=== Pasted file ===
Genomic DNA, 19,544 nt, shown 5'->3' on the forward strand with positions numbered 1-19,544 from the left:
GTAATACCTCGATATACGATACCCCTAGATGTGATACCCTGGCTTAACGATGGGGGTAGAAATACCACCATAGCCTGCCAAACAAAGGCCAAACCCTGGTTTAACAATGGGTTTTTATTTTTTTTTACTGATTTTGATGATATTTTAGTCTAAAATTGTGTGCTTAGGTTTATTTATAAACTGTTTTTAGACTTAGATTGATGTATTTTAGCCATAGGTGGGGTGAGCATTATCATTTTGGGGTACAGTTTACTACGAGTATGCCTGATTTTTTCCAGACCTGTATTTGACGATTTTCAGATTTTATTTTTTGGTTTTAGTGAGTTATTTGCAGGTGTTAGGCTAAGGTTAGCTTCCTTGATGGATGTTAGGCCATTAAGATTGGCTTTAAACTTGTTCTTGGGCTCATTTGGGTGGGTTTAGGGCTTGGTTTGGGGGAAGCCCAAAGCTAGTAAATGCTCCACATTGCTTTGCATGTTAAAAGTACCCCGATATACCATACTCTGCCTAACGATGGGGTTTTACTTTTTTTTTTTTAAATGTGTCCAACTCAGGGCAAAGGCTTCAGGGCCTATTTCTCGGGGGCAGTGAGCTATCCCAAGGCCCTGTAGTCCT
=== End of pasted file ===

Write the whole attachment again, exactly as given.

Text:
Genomic DNA, 19,544 nt, shown 5'->3' on the forward strand with positions numbered 1-19,544 from the left:
GTAATACCTCGATATACGATACCCCTAGATGTGATACCCTGGCTTAACGATGGGGGTAGAAATACCACCATAGCCTGCCAAACAAAGGCCAAACCCTGGTTTAACAATGGGTTTTTATTTTTTTTTACTGATTTTGATGATATTTTAGTCTAAAATTGTGTGCTTAGGTTTATTTATAAACTGTTTTTAGACTTAGATTGATGTATTTTAGCCATAGGTGGGGTGAGCATTATCATTTTGGGGTACAGTTTACTACGAGTATGCCTGATTTTTTCCAGACCTGTATTTGACGATTTTCAGATTTTATTTTTTGGTTTTAGTGAGTTATTTGCAGGTGTTAGGCTAAGGTTAGCTTCCTTGATGGATGTTAGGCCATTAAGATTGGCTTTAAACTTGTTCTTGGGCTCATTTGGGTGGGTTTAGGGCTTGGTTTGGGGGAAGCCCAAAGCTAGTAAATGCTCCACATTGCTTTGCATGTTAAAAGTACCCCGATATACCATACTCTGCCTAACGATGGGGTTTTACTTTTTTTTTTTTAAATGTGTCCAACTCAGGGCAAAGGCTTCAGGGCCTATTTCTCGGGGGCAGTGAGCTATCCCAAGGCCCTGTAGTCCT